Country Environmental Analysis - Bangladesh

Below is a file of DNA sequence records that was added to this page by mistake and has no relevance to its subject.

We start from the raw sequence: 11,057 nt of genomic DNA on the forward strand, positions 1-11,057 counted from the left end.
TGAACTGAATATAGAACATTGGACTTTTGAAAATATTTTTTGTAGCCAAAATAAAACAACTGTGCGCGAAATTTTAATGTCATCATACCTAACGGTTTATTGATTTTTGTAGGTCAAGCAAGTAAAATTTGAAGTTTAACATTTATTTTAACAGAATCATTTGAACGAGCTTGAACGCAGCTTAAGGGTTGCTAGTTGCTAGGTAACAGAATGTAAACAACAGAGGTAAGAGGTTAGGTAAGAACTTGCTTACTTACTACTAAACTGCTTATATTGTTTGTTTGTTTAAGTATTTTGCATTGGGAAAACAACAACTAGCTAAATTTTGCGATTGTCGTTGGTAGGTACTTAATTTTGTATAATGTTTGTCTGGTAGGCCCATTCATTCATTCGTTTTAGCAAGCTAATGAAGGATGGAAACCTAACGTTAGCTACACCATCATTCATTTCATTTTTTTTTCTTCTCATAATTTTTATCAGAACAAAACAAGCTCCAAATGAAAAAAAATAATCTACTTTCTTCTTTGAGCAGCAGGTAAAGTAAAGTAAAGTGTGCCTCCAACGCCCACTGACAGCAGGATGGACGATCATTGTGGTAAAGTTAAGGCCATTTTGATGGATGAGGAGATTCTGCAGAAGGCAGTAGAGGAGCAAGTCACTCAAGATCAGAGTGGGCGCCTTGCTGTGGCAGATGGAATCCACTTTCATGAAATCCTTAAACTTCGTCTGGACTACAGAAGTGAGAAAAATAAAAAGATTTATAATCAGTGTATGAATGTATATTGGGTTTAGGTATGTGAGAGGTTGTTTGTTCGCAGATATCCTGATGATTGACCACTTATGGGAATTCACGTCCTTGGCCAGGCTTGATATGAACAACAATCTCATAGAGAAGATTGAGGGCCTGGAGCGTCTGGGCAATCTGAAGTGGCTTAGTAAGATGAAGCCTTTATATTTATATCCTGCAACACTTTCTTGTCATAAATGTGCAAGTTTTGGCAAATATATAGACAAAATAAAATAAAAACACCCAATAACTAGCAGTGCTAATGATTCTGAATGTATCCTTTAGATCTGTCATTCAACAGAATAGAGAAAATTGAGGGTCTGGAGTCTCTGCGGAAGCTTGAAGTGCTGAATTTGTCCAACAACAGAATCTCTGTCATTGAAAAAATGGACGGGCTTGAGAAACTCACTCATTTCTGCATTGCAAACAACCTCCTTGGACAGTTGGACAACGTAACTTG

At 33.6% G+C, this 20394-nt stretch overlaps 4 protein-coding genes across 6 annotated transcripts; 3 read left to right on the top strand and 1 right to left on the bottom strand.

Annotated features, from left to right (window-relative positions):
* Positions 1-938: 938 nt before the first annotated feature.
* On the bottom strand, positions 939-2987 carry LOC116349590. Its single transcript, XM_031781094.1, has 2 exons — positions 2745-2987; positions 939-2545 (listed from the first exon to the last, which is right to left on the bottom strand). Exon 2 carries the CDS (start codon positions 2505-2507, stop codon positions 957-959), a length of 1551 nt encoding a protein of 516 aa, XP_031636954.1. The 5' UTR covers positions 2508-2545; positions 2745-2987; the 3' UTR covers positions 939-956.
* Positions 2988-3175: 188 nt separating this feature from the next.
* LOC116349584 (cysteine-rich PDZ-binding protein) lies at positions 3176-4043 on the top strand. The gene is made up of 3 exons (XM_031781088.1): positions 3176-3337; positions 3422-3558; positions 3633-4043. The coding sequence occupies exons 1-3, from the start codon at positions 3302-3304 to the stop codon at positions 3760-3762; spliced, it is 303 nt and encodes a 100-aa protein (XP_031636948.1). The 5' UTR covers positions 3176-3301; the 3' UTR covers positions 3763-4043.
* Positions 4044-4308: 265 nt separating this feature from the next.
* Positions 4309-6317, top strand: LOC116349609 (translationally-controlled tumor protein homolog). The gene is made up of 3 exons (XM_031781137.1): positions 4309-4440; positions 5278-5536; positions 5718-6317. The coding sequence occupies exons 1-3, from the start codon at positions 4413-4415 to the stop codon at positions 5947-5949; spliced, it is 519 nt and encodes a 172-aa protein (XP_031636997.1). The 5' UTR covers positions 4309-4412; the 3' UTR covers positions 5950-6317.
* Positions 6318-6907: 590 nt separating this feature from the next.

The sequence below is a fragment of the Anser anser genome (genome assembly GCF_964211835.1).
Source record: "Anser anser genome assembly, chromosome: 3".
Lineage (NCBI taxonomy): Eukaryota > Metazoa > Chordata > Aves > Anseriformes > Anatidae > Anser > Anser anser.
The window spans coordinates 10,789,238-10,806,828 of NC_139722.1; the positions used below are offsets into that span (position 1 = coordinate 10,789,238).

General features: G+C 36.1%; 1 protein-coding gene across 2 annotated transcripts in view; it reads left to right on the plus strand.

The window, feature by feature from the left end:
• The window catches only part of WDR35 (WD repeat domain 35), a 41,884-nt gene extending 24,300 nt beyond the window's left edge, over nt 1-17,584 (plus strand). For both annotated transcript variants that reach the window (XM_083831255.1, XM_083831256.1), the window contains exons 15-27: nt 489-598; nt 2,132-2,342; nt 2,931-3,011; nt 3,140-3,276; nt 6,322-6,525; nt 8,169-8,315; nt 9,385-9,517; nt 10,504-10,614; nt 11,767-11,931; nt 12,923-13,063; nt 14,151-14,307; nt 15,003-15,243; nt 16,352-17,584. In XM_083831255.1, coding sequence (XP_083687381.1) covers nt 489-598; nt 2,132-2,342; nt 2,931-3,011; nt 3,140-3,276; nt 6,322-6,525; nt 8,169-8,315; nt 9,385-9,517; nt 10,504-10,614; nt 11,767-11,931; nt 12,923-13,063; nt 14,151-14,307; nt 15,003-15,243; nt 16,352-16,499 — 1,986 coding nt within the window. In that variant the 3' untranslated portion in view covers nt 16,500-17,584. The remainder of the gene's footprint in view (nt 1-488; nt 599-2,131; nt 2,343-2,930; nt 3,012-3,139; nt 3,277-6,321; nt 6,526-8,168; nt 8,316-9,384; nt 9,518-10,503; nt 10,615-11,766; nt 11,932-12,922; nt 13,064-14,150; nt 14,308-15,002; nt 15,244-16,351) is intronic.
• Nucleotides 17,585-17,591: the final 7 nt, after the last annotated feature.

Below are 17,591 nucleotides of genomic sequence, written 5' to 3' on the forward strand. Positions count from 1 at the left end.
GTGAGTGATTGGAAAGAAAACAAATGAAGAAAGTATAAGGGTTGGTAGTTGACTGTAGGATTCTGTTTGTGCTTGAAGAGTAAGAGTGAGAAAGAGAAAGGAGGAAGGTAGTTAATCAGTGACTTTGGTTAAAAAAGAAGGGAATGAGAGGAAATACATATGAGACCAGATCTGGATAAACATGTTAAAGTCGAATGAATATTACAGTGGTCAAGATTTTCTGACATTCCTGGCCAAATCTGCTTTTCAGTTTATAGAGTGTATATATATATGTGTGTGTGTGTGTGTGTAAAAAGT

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<ul><li><p>3rd Draft </p><p> Country Environmental Analysis </p><p>Bangladesh </p><p>Asian Development Bank </p><p>July 2004</p></li><li><p> i </p><p>Table of contents </p><p>I. INTRODUCTION......................................................................................................... 1 </p><p>II. NATURAL RESOURCE AND ENVIRONMENT IN BANGLADESH ECONOMY ....................................................................................................................... 2 </p><p>A. NATURAL RESOURCE AND ENVIRONMENT ................................................................... 2 B. THE ECONOMY............................................................................................................. 3 C. FUTURE DEVELOPMENT AND ENVIRONMENT AGENDA ................................................. 4 </p><p>III. NATURE AND EXTENT OF ENVIRONMENTAL PROBLEMS ...................... 6 A. POLLUTION.................................................................................................................. 6 B. GROUND WATER CONTAMINATION WITH ARSENIC....................................................... 9 C. LAND DEGRADATION AND LOSS OF SOIL QUALITY....................................................... 9 D. RIVER BANK EROSION................................................................................................ 12 E. LOSS OF WETLAND .................................................................................................... 12 F. DEGRADATION OF FORESTS AND LOSS OF FOREST LANDS......................................... 13 G. LOSS OF BIODIVERSITY ............................................................................................. 14 F. CLIMATE CHANGE AND VULNERABILITY.................................................................... 15 </p><p>a. Greater vulnerability in coastal areas.................................................................. 16 b. Impact on fresh water resources........................................................................... 16 c. Implications for Agriculture and Fisheries.......................................................... 17 </p><p>G. UNPLANNED URBANIZATION ..................................................................................... 17 </p><p>IV. LEGAL, INSTITUTIONAL, AND POLICY FRAMEWORK............................ 19 A. LEGAL AND REGULATORY FRAMEWORK.................................................................... 19 B. POLICY FRAMEWORK ................................................................................................ 21 C. NATIONAL INSTITUTIONS........................................................................................... 26 </p><p>a. General institutional arrangement ...................................................................... 26 b. Major government institutes in environment sector ............................................ 27 c. Local government institutions ............................................................................... 30 </p><p>D. INTERNATIONAL ENVIRONMENTAL AGREEMENTS.................................................... 30 </p><p>V. DONOR PROGRAM AND ACTIVITIES .............................................................. 32 A. ACTIVITIES OF DEVELOPMENT PARTNERS................................................................. 32 </p><p>a. NEMAP Implementation ....................................................................................... 32 b. Sustainable Environment Management Program (SEMP) ................................... 32 c. Bangladesh Environmental Management Project (BEMP) .................................. 33 d. Air Quality Management Project.......................................................................... 33 e. National Conservation Strategy Implementation Project (NCS IP) ..................... 34 f. Dhaka Urban Transport Project............................................................................ 35 </p><p>B. ROLE OF BANK IN ENVIRONMENT SECTOR ................................................................ 36 a. Sundarbans Biodiversity Conservation Project.................................................... 36 b. Southwest Areas Integrated Water Resources Management Project ................... 37 c. Flood Rehabilitation Project................................................................................. 37 d. Upazila Afforestation and Nursery Development Project .................................... 38 </p></li><li><p> ii </p><p>e. Aquaculture Development Project ........................................................................ 39 </p><p>IV. KEY CONSTRAINTS.............................................................................................. 40 A. LACK OF INTER-SECTORAL COORDINATION ............................................................... 40 B. CONFLICT IN SECTORAL POLICIES .............................................................................. 40 C. LACK OF INSTITUTIONAL CAPACITIES ........................................................................ 41 D. REGULATORY AND INSTITUTIONAL INADEQUACIES FOR POLICY IMPLEMENTATION... 41 E. OUTDATED LAW ........................................................................................................ 42 F. NON-PUNITIVE APPROACH OF LAWS........................................................................... 43 </p><p>VI. BANKS FUTURE ROLE IN ADDRESSING ENVIRONMENTAL CONCERNS IN BANGLADESH.................................................................................. 44 </p><p>A. THE BANKS STRATEGIC OBJECTIVES ........................................................................ 44 B. RECOMMENDATIONS FOR ADDRESSING ENVIRONMENTAL ISSUES .............................. 45 C. OPTIONS OF BANKS INVOLVEMENT .......................................................................... 49 </p></li><li><p> iii </p><p>Abbreviations </p><p> ADB Asian Development Bank </p><p>AQMP Air Quality Monitoring Project </p><p>BBS Bangladesh Bureau of Statistics </p><p>BEMP Bangladesh Environment Management Program </p><p>BFIDC Bangladesh Forest Industries Development Corporation </p><p>BFRI Bangladesh Forest Research Institute </p><p>BSAP Biodiversity Strategy and Action Plan </p><p>BWDB Bangladesh Water Development Board </p><p>CBD Convention On Biological Diversity </p><p>CCF Chief Conservator of Forests </p><p>CHT Chittagong Hill Tracts </p><p>CIDA Canadian International Development Agency </p><p>CSP Country Strategy Plan </p><p>DANIDA Danish International Development Agency </p><p>DFID Department for International Development </p><p>DoE Department of Environment </p><p>ECA Ecologically Critical Areas </p><p>ECNEC Executive Committee of National Environment Council </p><p>ECR Environmental Conservation Rules </p><p>EIA Environmental Impact Assessment </p><p>FAP Flood Action Plan </p><p>FCDI Flood Control, Drainage and Irrigation </p><p>FD Forest Department </p><p>FSP Forestry Sector Project </p><p>FSRFD Fisheries Sector Review and Future Development </p><p>FYPs Five Year Plans </p><p>GDP Gross Domestic Product </p><p>GMO Genetically Modified Organisms </p><p>GoB Government of Bangladesh </p><p>ICTPS International Convention, Treaties and Protocols </p></li><li><p> iv </p><p>ICZM Integrated Coastal Zone Management </p><p>IFDP Irrigation Fisheries Development Project </p><p>INC Intergovernmental Negotiating Committee </p><p>IPCC Intergovernmental Panel on Climate Change </p><p>IPR Intellectual Property Right </p><p>IUCN The World Conservation Union </p><p>IWRM Integrated Water Resource Management </p><p>KNM Khulna News Print Mills </p><p>LGED Local Government Engineering Department </p><p>MDG Millennium Development Goals </p><p>MoEF Ministry of Environment and Forests </p><p>MPO Master Plan Organization </p><p>NCS National Conservation Strategy </p><p>NEC National Environment Council </p><p>NEMAP National Environment Management Action Plan </p><p>NEP National Environment Policy </p><p>NGO Non Governmental Organization </p><p>NRM Natural Resources Management </p><p>NRMC Natural Resource Management Council </p><p>NS-EGPRSD National Strategy for Economic Growth, Poverty Reduction </p><p>and Social Development </p><p>NWMP National Water Management Plan </p><p>PA Protected Area </p><p>PMEs Public Manufacturing Enterprise </p><p>PRSP Poverty Reduction Strategy Paper </p><p>RF Reserved Forest </p><p>SBCP Sundarban Biodiversity Conservation Project </p><p>SEMP Sustainable Environment Management Program </p><p>SRF Sundarban Reserved Forests </p><p>UNDP United Nations Development Program </p><p>UNEP United Nations Environmental Program </p><p>USAID United Sates Agency for International Development </p><p>USF Uncalssed State Forest </p></li><li><p> v </p><p>WARPO Water Resources Planning Organization </p><p>WHO World Health Organization </p><p>WTO World Trade Organization </p></li><li><p> 1 </p><p> I. INTRODUCTION </p><p> 1. This report of Country Environmental Analysis (CEA) aims to assess ADBs future </p><p>role and operational strategy in the environment sector and will also provide input to the Country Strategy and Action Plan (CSP). This CEA for 2005-2009 outlines the environmental issues that are most significant to the Bangladeshs economy. It will also provide background information on the environmental constraints, needs and opportunities in Bangladesh. Over the given period of this strategy document, ADB will be working with the Government of Bangladesh (GoB) for the improvement of the environment sector, wherein this report may be a basis for actions and/or interventions. </p><p> 2. This work focuses on the aspects of understanding the important features of the </p><p>Bangladesh environment that need to be essentially understood. The purpose of the report is to present the findings of a review done on the environment sector. The review considered the ongoing and past interventions, legal and policy regimes and finally outlined the outstanding issues facing the sector. Since environment is vast and broad and cut across almost all the formal sectors, the review was conducted as exhaustively as possible to cover all. While tabling the recommendations, recent policy directives like the National Strategy for Economic Growth; Poverty Reduction and Social Development (NS-EGPRSD); MDG etc. have been kept in mind. </p><p> 3. While preparing this strategy document, implications and lessons learned from the </p><p>Country Strategy Plan (CSP) 2003 Updates, Policy and Strategy Documents of Government of Bangladesh (GoB) have been duly consulted. Besides these, discussions were held with the Planning Commission, Department of Environment, Forest Department, Concerned ADB personnel, etc. with a view to incorporate their approach and strategy. </p><p> 4. A half-day consultative workshop was organized on 25 April 2005 with participation </p><p>from a wide range of stakeholders to share the draft CEA. The participants included representatives from government agencies, NGOs, private bodies and donor agencies. Participants provided their inputs on the draft report. They had also helped in identifying new issues that were not included in the first draft. The views and suggestion of the participants have been incorporated to finalize this report. </p></li><li><p> 2 </p><p>II. NATURAL RESOURCE AND ENVIRONMENT IN BANGLADESH ECONOMY </p><p> A. Natural resource and environment 5. Bangladesh is a country of about 147,570 square kilometers, including inland and </p><p>estuarine water. 6.7% of the country are rivers and inland water bodies. The congruence of the three mighty Himalayan rivers the Ganges, the Brahmaputra and Meghna drain into the Bay of Bengal and the alluvial deposits carried down mostly by the these mighty rivers for thousands of years have formed Bangladesh. It is the largest delta in the world. </p><p> 6. Bangladesh lies north of the Tropic of cancer, located between 20034 N and </p><p>26033 N latitudes and 88001 E and 94041 E longitudes. Located in the northeastern part of the Indian subcontinent, it is bordered by India on the west, north and east, except for a small portion in the south east by Myanmar. The Bay of Bengal occupies the entire south. </p><p> 7. Nearly 50% of the country stands 10 meters above the sea level. Bangladesh has </p><p>three types of landscapes: floodplains spread over 80% of the countrys land area, terraces covering 8% and hills dispersed over 12% of the land area of Bangladesh. </p><p> 8. The three major rivers, the Padma, the Meghna and the Brahmaputra, and about </p><p>700 other rivers, distributaries, streams and canals totalled an enormous length of waterareas. Rashid (1991) estimated the area to be about 24,000 km. Beels, baors, haors1, rivers and canals, floodplains, estuaries etc made up this vast network of wetlands which provide a huge refuge for wildlife, fish and other aquatic lives. </p><p> 9. The tropical climate has made the country luxuriant in vegetation. The forests of </p><p>Bangladesh can broadly be classified as: (i) Tropical evergreen or semi-evergreen forest in the eastern districts of Chittagong, Cox's Bazar, Sylhet, and the Chittagong Hill Tracts region collectively known as Hill forest; (ii) Moist or dry deciduous forest also known as Sal (Shorea robusta) forest located mainly in central plains and the freshwater areas in the northeast region; and (iii) Tidal mangrove forests along the coast, the Sundarbans in the southwest of the Khulna and other mangroves in the Chittagong and Noakhali coastal belt. </p><p> 10. Bangladesh harbors a diverse and extensive fauna and flora. IUCN (2000a) </p><p>reported 266 species of freshwater fish species and 442 marine species. The fauna, especially the wildlife includes 125 species of mammals, 750 species of birds, 500 species of fishes, 125 species of reptiles and 9 species of amphibian. The number of species, especially the flora and invertebrates, of Bangladesh are </p><p> 1 Beel is perennial waterbody; baor is a ox-bow lake; haor, endemic to Bangladesh, is saucer shaped depressed land which remains underwater for more than 6 months. </p></li><li><p> 3 </p><p>not known for certain. Khan (2001) reported that Chittagong zone alone possess over 2,259 species of flowering plants. Hassan (2003) stated that there are over 700 species of flowering plants, 500 species of medicinal plants, 300 species of mangrove and mangrove associate plants and 300 species of wetland plants in Bangladesh. </p><p> 11. The total population of Bangladesh is 130 million, with a density of 720 people </p><p>per square kilometers and a growth rate of 2.17% (BBS, 2001). The populace is comprised of 86% Muslims, 12% Hindus and the remaining 2% Buddhists and Christians. Infant mortality rate (IMR) stood at 153 deaths per 1000 live births in mid-seventies. The recent estimate for 2000 puts the figure at 62. The under-five mortality rate was over 250 deaths per 1000 births during the early seventies, which declined to 83 in 2000 (ERD, 2003). The human poverty index, which stood at 61 per cent in the early eighties, has declined to 35 per cent in the late nineties. </p><p> B. The economy 12. The targeted GDP growth rate for 2004 is 5.5%. It is likely that Bangladesh will </p><p>achieve this target. 5.3% GDP growth rate was achieved in 2003. In 2002 it was to 4.8% compared to 5.3% in 2001. Services, industry and agriculture are the major contributors in countrys GDP. The total share in GDP comprises 48% for service sector, 27% for industry and 25% for agriculture. In 1992, the Sectoral share to GDP was 49% for service sector, 22% for industry and 29% for agriculture The trend in sectoral composition of GDP shows a slow...</p></li></ul>